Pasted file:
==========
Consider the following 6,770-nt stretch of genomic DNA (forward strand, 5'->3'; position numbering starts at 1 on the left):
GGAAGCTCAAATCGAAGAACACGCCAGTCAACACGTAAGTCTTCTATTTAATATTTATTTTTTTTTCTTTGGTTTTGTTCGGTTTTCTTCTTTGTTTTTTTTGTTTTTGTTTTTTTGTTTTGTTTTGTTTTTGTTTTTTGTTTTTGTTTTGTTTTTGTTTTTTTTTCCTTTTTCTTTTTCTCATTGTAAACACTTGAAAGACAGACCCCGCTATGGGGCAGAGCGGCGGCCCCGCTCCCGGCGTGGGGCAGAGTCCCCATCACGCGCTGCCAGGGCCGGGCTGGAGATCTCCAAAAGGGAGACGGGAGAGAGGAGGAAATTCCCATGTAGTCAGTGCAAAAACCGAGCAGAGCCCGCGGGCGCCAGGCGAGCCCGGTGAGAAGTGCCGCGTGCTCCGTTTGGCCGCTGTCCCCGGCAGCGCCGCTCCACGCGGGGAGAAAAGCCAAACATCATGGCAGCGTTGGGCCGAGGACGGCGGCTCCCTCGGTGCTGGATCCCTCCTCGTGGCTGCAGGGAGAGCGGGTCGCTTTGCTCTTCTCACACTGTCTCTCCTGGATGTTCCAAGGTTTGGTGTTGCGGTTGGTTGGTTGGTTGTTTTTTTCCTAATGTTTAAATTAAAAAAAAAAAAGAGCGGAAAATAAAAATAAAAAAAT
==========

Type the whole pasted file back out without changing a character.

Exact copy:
Consider the following 6,770-nt stretch of genomic DNA (forward strand, 5'->3'; position numbering starts at 1 on the left):
GGAAGCTCAAATCGAAGAACACGCCAGTCAACACGTAAGTCTTCTATTTAATATTTATTTTTTTTTCTTTGGTTTTGTTCGGTTTTCTTCTTTGTTTTTTTTGTTTTTGTTTTTTTGTTTTGTTTTGTTTTTGTTTTTTGTTTTTGTTTTGTTTTTGTTTTTTTTTCCTTTTTCTTTTTCTCATTGTAAACACTTGAAAGACAGACCCCGCTATGGGGCAGAGCGGCGGCCCCGCTCCCGGCGTGGGGCAGAGTCCCCATCACGCGCTGCCAGGGCCGGGCTGGAGATCTCCAAAAGGGAGACGGGAGAGAGGAGGAAATTCCCATGTAGTCAGTGCAAAAACCGAGCAGAGCCCGCGGGCGCCAGGCGAGCCCGGTGAGAAGTGCCGCGTGCTCCGTTTGGCCGCTGTCCCCGGCAGCGCCGCTCCACGCGGGGAGAAAAGCCAAACATCATGGCAGCGTTGGGCCGAGGACGGCGGCTCCCTCGGTGCTGGATCCCTCCTCGTGGCTGCAGGGAGAGCGGGTCGCTTTGCTCTTCTCACACTGTCTCTCCTGGATGTTCCAAGGTTTGGTGTTGCGGTTGGTTGGTTGGTTGTTTTTTTCCTAATGTTTAAATTAAAAAAAAAAAAGAGCGGAAAATAAAAATAAAAAAAT